Long-time readers will know that I still consider myself a conservative, even one who feels repelled by so much the current administration and Congress have been up to: higher levels of spending than any administration since FDR, a doubling of the debt owed by the next generation, infringing on states' rights, politicizing the constitution, bungling the most important war of our time, having more time for Terri Schiavo than Hurricane Katrina, pork-barrel corruption, undermining habeas corpus, authorizing torture, cynically using religious faith for political purposes.
None of this, I believe, is authentically conservative. None of it is what I became a conservative to support. I know I am not alone in feeling like a refugee from a political tradition I once felt very much at home in.
My book is an attempt not to make bloggy quick points about all of this but to take a few steps back and ask the harder questions about how we got here, what conservatism can still mean, and to make a solid case for restoring conservative values to their pride of place: limited government, lower spending, individual responsibility, individual freedom, prudent foreign policy, a separation of religious faith from electoral politics, states' rights, checks and balances, and balanced budgets. I want a return to the "leave-us-alone" coalition of Reagan and Goldwater.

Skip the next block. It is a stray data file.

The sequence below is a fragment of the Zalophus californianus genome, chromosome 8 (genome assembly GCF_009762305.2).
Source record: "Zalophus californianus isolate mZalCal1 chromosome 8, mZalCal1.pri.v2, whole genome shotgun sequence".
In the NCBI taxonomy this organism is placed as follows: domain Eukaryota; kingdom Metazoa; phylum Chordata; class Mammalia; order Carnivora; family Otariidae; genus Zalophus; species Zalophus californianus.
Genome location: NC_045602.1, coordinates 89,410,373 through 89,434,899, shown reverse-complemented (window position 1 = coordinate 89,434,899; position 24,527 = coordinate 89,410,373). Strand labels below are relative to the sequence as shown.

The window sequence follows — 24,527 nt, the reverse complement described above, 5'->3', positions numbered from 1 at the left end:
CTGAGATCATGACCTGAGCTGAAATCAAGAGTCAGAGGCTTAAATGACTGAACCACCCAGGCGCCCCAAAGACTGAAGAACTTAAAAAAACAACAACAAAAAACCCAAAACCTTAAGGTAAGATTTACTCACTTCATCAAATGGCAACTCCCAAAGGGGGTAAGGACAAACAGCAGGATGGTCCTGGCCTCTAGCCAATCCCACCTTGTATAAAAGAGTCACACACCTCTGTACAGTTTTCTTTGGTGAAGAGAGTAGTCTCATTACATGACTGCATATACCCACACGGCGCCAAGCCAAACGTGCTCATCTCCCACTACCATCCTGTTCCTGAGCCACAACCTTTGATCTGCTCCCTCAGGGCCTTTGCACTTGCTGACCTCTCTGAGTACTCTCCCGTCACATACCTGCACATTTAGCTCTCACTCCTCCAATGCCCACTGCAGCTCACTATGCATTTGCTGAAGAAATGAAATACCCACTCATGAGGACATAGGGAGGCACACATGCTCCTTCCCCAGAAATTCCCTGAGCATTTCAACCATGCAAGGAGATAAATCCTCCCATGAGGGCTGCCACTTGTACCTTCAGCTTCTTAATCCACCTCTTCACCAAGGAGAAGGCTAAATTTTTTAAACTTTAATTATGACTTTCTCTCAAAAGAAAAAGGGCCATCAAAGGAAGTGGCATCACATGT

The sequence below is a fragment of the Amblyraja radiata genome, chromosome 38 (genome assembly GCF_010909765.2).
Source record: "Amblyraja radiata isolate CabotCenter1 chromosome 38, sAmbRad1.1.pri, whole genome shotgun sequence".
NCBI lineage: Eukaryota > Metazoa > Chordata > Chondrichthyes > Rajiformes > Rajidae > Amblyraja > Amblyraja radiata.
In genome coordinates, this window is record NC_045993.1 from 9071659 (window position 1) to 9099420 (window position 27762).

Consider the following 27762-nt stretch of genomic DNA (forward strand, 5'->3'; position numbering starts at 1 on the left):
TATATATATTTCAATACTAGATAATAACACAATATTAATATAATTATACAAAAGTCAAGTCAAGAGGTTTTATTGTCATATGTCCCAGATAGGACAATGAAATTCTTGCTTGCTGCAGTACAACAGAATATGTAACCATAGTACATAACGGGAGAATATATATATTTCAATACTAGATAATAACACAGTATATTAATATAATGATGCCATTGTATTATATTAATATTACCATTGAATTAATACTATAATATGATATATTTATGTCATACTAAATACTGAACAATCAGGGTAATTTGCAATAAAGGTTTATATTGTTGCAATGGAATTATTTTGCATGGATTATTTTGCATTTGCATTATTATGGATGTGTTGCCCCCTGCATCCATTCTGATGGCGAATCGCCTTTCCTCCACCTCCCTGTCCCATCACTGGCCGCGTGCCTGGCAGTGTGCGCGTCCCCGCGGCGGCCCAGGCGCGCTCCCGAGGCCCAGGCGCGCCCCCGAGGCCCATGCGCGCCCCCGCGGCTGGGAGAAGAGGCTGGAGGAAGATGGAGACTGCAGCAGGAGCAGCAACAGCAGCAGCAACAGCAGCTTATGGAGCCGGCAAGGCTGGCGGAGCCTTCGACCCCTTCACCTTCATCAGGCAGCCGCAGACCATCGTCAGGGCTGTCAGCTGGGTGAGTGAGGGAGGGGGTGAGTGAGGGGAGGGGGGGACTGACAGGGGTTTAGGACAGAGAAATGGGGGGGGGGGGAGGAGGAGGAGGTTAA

In the next few days, I'll be YouTubing short segments of my presentation at the Cato Institute last week, along with David Brook's rebuttal, and our debate.
Here are the first few minutes. More to come: